1. What type of capital structure should a firm choose and why? In you answer, be sure to include capital structure fallacies and their effects on a firm's decision.
2. Define and discuss MM Proposition I with it's implications, and the roles of homemade leverage and the Law of One Price in the development of the proposition.
3. What is leveraged recapitalization and what effects does it have on the value of equity?
4. Define the optimal fraction of debt and the growth rate of a firm. What is the relationship between the two?
I need original notes that exceed 250 words that will help me answer the questions below:
1. Define the three conditions that make up a perfect capital market, and then compare and contrast the effects of perfect capital markets and imperfect capital markets on value. Can they create or destroy value? Explain.
2. Define EBIT and discuss why the optimal level of leverage from a tax-saving perspective is the level at which interest equals EBIT. Does this have a connection with under-leveraging corporations,both domestically and internationally?© BrainMass Inc. brainmass.com October 17, 2018, 12:43 pm ad1c9bdddf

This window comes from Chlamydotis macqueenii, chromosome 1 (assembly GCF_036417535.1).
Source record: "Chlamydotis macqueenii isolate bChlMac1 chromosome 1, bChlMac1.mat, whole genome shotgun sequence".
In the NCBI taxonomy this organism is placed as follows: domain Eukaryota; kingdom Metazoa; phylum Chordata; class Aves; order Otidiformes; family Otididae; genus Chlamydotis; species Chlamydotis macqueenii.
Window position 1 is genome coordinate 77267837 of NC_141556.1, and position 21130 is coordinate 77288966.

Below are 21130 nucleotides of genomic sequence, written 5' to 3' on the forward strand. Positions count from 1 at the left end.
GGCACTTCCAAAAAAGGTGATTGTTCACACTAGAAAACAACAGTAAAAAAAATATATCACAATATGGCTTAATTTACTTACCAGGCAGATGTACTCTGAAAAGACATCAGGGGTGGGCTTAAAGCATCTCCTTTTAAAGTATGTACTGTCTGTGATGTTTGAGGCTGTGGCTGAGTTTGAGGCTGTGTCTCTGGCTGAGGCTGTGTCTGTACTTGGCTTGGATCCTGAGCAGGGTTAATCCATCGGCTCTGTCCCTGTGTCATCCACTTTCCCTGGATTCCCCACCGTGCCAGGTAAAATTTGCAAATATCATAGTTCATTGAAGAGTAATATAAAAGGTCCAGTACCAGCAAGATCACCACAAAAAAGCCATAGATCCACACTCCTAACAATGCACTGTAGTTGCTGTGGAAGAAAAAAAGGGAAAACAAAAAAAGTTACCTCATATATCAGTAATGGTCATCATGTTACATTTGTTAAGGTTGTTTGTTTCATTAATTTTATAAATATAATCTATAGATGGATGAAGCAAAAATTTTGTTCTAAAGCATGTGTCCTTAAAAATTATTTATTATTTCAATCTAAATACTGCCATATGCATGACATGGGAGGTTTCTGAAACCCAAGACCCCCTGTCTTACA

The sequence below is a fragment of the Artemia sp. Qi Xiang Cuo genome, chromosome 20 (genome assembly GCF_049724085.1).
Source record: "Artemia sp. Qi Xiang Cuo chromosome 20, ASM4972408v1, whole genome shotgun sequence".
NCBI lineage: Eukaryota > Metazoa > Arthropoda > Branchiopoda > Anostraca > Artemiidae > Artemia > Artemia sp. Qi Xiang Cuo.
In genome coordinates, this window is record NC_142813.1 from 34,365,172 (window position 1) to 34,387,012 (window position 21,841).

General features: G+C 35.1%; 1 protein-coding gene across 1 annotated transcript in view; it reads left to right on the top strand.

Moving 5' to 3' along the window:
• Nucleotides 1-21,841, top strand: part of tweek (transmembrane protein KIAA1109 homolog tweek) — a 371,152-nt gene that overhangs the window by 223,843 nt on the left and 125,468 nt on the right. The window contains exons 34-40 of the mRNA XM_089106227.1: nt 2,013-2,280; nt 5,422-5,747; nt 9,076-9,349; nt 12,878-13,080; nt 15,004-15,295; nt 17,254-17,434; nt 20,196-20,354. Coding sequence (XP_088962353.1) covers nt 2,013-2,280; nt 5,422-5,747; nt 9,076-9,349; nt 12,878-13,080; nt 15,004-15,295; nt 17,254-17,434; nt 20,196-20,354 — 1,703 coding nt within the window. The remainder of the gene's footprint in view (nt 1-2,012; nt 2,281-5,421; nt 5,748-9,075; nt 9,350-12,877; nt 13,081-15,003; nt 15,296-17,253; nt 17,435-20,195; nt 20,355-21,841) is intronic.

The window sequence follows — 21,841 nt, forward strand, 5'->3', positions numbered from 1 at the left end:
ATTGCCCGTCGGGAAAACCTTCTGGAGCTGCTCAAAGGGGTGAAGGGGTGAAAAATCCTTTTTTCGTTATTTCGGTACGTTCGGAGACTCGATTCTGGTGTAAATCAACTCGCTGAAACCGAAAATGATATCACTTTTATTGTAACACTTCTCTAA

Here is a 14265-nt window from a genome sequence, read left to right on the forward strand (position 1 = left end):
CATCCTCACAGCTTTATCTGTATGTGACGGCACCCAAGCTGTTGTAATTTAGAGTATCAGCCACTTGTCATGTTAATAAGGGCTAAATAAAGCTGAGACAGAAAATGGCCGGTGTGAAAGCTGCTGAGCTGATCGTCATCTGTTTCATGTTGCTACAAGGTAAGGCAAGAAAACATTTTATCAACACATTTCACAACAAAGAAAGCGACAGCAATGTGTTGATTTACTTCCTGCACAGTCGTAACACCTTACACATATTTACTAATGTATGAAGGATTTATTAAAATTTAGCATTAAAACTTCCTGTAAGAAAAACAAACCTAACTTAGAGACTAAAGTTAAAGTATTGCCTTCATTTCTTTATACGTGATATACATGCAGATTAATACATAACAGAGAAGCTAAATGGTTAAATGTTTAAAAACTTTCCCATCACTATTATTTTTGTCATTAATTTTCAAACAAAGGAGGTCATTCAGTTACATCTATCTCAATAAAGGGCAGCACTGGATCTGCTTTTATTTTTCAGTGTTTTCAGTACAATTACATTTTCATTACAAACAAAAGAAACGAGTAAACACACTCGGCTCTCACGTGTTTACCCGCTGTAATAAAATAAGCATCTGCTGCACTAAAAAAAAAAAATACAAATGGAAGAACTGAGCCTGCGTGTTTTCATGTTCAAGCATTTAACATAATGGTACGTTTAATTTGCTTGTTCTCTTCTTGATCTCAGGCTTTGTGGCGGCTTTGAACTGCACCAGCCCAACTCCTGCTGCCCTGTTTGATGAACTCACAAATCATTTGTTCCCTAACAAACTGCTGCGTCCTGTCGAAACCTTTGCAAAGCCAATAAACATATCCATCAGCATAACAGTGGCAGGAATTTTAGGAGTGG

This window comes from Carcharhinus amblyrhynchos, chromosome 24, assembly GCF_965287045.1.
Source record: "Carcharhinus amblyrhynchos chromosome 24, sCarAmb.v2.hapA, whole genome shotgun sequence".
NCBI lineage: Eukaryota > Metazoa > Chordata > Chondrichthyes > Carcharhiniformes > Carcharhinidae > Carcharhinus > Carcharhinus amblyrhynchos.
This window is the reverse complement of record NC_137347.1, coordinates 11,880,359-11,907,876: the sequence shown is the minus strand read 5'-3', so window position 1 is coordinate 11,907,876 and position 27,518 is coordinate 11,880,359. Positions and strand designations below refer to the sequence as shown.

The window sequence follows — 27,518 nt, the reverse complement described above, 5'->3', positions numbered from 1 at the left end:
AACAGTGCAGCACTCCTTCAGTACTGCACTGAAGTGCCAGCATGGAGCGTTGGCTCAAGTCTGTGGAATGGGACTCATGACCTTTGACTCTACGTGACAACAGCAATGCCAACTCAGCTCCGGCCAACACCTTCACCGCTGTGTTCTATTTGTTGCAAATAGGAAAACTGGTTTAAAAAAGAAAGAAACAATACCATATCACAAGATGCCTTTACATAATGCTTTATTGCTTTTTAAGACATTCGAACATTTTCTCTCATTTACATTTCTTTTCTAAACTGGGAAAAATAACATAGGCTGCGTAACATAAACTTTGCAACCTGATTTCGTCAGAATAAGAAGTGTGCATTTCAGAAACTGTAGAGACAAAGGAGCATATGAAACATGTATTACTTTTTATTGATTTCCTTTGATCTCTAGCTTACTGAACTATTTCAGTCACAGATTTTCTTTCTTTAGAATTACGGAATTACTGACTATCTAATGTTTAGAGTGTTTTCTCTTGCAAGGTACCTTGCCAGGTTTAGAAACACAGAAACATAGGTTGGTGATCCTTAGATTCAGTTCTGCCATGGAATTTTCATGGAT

NOTE: The following discussions are based on my experiences as a finance analyst.
The capital structure that a firm should choose is the mix of debt and equity that maximizes shareholders' value, which for publicly listed firms is represented by their market capitalization, through the minimization of the firm's weighted average cost of capital. This capital structure is sometimes called optimal capital structure. What this means is the capital structure chosen by a firm may not necessarily be the optimal capital structure of another firm that operates within the same industry. Given an optimal capital structure, all capital budgeting decisions such as expansions will have to take into account the sources of financing. On the other hand, Nobel Prize-winning economists Franco Modigliani and Merton Miller opine that given specific situations and assumptions, the capital structure of a firm doesn't impact its value.
The MM (Modigliani-Miller) Proposition I states that the value, which is represented by market capitalization for publicly listed companies, of a firm is not affected by its capital structure. This means that the value of the firm levered is equal to the value of the firm unlevered. Homemade leverage, which is the use of debt by investors or buyers of the firm's stocks, as it refers to MM posits a scenario wherein the investor can borrow on the exact terms as large firms resulting to the ability to duplicate corporate leverage. The Law of One Price, on the other hand, given a perfect market wherein debt and equity are just different representations of a homogenous good - capital - then arbitrage is possible: ...
Discusses these corporate finance concepts in 1090 words.